October 19, 2018
1:00 PM – 4:15 PM
3 hours CLE credit, including 1 DUAL
$50.00/attorneys seeking CLE credit
$10.00 no CLE credit, materials provided
In this program, lawyers will learn about the forgotten history and legacy of the only US Supreme Court Justice born and raised in Knoxville, Tennessee. After graduating from the University of Tennessee and serving in the UT Law Department, Sanford served as federal prosecutor in the only trial ever conducted before the U.S. Supreme Court. He later served as US District Judge for the Eastern and Middle Districts of Tennessee before being elevated to the Supreme Court.
Sanford is the father of the incorporation doctrine by which the protections of the Bill of Rights have been made applicable to the States. He also represents a model of judging that is currently contested in both lower and the highest court. Furthermore, he engaged ethical issues in a way that challenges contemporary notions of professionalism.
Presenters include Stephanie Slater, David Wolitz, William Mercer, and Judy Cornett.
Stephanie L. Slater is the Author of the only book-length biography of Edward Terry Sanford, U.S. Supreme Court Justice (served 1923-1930), published by the University of Tennessee Press (2018). She is a graduate of UT College of Law where she was a member of the Tennessee Law Review. After graduation she served as law clerk for the Honorable Houston Goddard, Tennessee Court of Appeals; Gary Wade, Tennessee Court of Criminal Appeals, and Tennessee Supreme Court; Thomas W. Phillips, US District Court for the Eastern District of Tennessee; Sharon G. Lee, Tennessee Court of Appeals; Charles D. Susano, Jr., Tennessee Court of Appeals; and is now with John W. McClarity, Tennessee Court of Appeals.Slater’s work has been published in the Tennessee Law Review and the Supreme Court Review. Slater will examine the history, application, and current implications of the Incorporation Doctrine, whereby the US Supreme Court has used the Due Process Clause of the 14th Amendment to make the protections of the Bill of Rights applicable to the States.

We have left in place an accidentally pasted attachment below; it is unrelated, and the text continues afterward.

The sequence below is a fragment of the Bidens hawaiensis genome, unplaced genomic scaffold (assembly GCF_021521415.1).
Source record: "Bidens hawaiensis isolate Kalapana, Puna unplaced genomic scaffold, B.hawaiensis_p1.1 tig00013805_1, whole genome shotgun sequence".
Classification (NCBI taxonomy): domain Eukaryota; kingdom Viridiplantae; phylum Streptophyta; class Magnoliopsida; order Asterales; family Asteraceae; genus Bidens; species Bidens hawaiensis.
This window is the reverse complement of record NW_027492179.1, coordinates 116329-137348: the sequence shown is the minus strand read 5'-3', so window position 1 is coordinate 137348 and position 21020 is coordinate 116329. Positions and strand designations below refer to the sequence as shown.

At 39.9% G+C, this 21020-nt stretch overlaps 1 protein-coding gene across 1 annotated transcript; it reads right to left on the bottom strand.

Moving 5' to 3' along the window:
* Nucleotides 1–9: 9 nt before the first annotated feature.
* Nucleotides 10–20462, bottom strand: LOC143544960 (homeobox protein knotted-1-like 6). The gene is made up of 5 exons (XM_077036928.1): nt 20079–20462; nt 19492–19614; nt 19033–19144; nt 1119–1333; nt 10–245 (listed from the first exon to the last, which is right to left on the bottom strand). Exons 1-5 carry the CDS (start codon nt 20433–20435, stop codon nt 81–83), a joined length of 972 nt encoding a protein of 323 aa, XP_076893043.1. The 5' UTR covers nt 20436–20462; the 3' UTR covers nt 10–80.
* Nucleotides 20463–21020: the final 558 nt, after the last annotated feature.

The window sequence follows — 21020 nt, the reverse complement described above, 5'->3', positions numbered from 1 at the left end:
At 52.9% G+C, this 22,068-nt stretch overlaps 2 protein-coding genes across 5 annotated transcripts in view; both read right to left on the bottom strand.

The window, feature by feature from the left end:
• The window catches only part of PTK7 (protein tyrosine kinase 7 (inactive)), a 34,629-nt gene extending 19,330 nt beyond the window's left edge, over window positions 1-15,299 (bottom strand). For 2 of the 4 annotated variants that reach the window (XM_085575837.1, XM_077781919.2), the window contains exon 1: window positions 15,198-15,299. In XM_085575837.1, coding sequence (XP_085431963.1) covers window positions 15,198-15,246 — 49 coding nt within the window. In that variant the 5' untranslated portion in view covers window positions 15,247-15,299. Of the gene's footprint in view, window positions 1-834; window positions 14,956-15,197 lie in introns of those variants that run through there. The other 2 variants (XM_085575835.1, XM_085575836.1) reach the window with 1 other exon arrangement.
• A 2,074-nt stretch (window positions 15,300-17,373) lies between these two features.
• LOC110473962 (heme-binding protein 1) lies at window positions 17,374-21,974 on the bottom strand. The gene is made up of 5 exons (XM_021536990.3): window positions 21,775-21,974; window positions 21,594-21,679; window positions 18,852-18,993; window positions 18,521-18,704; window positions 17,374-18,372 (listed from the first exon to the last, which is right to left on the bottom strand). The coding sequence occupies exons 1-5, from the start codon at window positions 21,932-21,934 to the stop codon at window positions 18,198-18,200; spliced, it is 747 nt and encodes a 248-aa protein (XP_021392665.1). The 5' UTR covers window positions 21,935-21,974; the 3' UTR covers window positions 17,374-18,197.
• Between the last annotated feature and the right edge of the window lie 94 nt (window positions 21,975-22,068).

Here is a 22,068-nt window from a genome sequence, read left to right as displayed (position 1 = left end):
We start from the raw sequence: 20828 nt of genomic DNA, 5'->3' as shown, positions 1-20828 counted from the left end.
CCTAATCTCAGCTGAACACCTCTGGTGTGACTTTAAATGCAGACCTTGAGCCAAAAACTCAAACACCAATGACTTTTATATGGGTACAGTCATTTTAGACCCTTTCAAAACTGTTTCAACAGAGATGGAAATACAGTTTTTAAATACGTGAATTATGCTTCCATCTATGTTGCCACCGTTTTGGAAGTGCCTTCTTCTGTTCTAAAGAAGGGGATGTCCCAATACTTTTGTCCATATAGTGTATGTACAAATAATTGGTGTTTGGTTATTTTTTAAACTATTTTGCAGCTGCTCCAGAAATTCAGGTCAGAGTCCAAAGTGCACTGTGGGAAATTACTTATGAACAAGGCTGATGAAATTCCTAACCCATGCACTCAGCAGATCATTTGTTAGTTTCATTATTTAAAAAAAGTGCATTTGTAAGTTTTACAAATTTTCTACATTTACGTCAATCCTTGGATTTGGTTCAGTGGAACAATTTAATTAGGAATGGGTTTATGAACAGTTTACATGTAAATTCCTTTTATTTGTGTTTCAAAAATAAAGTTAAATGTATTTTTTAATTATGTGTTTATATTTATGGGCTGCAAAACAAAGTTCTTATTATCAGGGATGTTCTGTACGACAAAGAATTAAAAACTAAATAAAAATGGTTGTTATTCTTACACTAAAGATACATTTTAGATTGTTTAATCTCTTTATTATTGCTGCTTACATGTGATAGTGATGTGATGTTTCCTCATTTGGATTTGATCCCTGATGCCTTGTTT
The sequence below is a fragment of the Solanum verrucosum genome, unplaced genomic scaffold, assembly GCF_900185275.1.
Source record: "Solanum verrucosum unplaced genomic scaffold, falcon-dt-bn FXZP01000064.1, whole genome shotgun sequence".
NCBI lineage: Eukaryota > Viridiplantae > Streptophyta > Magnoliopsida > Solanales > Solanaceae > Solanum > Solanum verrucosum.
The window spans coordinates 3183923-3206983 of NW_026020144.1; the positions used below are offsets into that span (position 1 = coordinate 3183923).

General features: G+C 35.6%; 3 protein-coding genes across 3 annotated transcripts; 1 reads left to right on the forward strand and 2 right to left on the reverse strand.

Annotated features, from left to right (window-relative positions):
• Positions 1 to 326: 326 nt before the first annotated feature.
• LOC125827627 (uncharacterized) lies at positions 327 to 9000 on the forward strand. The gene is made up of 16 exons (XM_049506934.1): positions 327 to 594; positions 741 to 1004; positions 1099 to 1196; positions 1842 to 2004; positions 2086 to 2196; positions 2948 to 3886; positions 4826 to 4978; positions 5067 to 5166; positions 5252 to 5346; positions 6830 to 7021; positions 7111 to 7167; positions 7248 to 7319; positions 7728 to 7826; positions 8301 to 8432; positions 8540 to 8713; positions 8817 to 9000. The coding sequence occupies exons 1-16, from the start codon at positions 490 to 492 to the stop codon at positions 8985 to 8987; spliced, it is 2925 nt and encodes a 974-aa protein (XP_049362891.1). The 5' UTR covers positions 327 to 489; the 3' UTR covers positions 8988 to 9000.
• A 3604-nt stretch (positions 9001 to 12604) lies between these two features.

David Wolitz, whose teaching at UT College of Law involves criminal law, criminal procedure, and jurisprudence will discuss Sanford’s place in American jurisprudential history.
William Mercer holds a joint appointment in the UT History Department and the UT College of Law where he teaches American Legal History. Mercer will discuss the historical background within which the incorporation doctrine became possible.
Professor Judy Cornett writes and teaches in the area of Legal Ethics, and is the co-author of a legal ethics textbook, and writes a column for the KBA Magazine, Dicta. Cornett will discuss the ethical dilemmas Sanford faced and how those dilemmas have been transformed over time into contemporary issues,
1:00-2:00 PM Sanford and Freedom of Speech 1 hour general credit
2:00-3:00 PM Sanford’s Place in Constitutional History 1 hour general credit
3:00-3:15 PM Break
3:15-4:15 PM Ethical Dilemmas Past, Present, & Future 1 hour DUAL credit
Thursday, October 25, 2018: The Urgency of Poverty: An Economic Justice Symposium. 5.25 hours CLE credit. $50.00/seeking CLE credit. $10.00/non-CLE attendees. Full details: https://law.utk.edu/alumni/get-involved/cle/the-urgency-of-poverty/
SAVE the DATE:
Friday, October 12-Sunday, October 14: 9th Annual Appalachian Public Interest Law (APIEL). Full details forthcoming.
To register for ANY of our CLE programs, send Micki Fox an e-mail: MFox2@utk.edu
We hope to see you soon at the College of Law!